Rapper Kendrick Lamar has ended his Glastonbury headline set with a powerful protest at the roll-back of abortion rights in the US.
With blood pouring down his face from a crown of thorns, the star proclaimed: “Godspeed for women’s rights. They judge you, they judge Christ.”
He repeated the phrase over and over with increasing intensity, eventually breaking off mid-sentence and throwing his microphone to the ground before walking off stage.
It was a forceful end to a theatrical performance that was unlike anything the festival has ever witnessed.
Throughout the show, Lamar, who won a Pulitzer Prize for his 2017 album Damn, addressed themes of guilt, greed, loyalty, power, ambition and prejudice, shouldering the audience’s problems by examining his own.
He emerged flanked by 20 dancers to perform United In Grief – a song that looks back over his 19-year career and the mental health problems he has addressed over multiple albums.
As stood still behind a mic stand, they lined up behind him, each representing a different aspect in the evolution of his personality. As they scattered, he began an almost-chronological journey through his catalogue.
Highlights included Alright, his soulful protest against injustice and police brutality; Humble, a scathing rant against toxic masculinity; and Swimming Pools (Drank), which discusses his grandfather’s alcoholism.
At every turn, dancers reflected the star’s internal and external struggles. In the second verse of the recent single N95, which tackles wealth disparity, all the stage lights went off and the dancers turned flashlights onto Lamar, highlighting his own unease with fame and fortune.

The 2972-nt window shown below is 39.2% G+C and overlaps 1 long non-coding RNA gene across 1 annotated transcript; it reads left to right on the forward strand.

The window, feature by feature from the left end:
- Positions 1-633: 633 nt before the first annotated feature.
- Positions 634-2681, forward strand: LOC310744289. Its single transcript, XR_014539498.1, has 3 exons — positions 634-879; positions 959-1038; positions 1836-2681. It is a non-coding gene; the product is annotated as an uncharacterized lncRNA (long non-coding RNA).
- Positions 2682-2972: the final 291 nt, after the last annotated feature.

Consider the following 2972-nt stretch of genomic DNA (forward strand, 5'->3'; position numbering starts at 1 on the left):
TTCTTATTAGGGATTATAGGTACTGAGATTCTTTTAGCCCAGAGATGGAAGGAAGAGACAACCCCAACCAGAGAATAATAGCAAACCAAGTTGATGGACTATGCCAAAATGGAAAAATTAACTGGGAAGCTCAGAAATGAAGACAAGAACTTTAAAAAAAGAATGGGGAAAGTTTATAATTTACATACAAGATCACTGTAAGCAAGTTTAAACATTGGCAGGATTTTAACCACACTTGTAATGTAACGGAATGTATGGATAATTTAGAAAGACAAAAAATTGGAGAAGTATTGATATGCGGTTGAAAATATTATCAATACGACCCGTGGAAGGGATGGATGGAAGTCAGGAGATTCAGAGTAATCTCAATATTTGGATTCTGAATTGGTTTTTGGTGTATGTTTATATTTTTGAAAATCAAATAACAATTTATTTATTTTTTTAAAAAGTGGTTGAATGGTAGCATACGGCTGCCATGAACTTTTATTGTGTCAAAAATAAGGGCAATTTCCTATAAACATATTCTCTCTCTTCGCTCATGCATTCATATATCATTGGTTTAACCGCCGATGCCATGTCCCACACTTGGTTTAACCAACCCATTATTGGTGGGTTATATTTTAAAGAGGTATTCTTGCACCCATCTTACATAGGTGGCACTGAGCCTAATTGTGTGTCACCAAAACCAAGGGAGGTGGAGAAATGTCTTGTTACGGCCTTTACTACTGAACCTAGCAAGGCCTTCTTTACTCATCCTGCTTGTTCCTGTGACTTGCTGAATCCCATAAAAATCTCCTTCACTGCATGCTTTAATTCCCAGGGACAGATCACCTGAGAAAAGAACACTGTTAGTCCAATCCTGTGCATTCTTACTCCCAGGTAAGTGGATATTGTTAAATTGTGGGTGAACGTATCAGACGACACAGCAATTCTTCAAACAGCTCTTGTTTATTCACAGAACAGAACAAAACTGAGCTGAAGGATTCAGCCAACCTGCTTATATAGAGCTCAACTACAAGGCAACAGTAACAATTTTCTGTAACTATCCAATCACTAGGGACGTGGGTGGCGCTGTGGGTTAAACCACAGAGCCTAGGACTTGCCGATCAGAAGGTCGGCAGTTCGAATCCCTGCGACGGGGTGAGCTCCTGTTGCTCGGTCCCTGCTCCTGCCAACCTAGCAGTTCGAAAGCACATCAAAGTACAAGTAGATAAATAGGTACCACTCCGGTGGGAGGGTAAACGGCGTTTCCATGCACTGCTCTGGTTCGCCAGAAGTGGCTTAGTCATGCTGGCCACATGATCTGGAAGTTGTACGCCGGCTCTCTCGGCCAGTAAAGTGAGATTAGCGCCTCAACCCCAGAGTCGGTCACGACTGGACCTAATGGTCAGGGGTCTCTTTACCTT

The show was heavy on concept without alienating the audience. And unlike many live rap shows, Lamar’s vocals were controlled and nuanced, allowing his lyrics to cut through.
The climax came on Savior, a song that examines Covid conspiracies, the Black Lives Matter movement, political correctness and his own personal flaws – which he juxtaposes with his faith in Christ.
Introducing the song, he explained the message was that “imperfection is beautiful”, and that in our rush to judgment, we often lose sight of others’ humanity.
The closing lyrics, “Godspeed women’s rights”, were added for Sunday night’s performance; which came two days after the US Supreme Court overturned the constitutional right to abortion.
In some ways, Lamar’s thorny and introspective songs made him a brave choice to headline Glastonbury’s main stage. But in the event he rose to the challenge, delivering a visceral and compelling set that will be talked about for weeks.
British rapper AJ Tracey, who gave a thrilling Pyramid Stage performance of his own on Saturday, said Lamar was one of the most important artists of his generation.
“He works very hard but he’s also unwavering in his message,” he told BBC News.
“There’s a meaning behind everything he does. He always stands up for black people, for impoverished people, people who are unfairly treated – and that means a lot to people.
“When you’re already a good rapper, it’s easy to be on autopilot,” he continued, “but when you stand for something and you push a message, that’s what makes people love you.”
Festivalgoers who craved something more euphoric at the end of the long weekend had the option of going to see pop royalty Pet Shop Boys play a joyous greatest hits set on The Other Stage.
The metronomic house grooves of Its Alright and Vocal turned the field into a giant rave; while Go West (“a song of gay liberation that became a football anthem,” as Neil Tennant billed it) even had the security team singing along.
The band dedicated Being Boring to the victims of the Oslo Pride shooting; and ended the night with a valedictory performance of their debut single West End Girls.
Pop star Charli XCX also gave a full-throttle performance on the John Peel stage, that illuminated her ever-expanding catalogue of pop classics, from I Love It and Boom Clap, to more recent hits like Gone and New Shapes.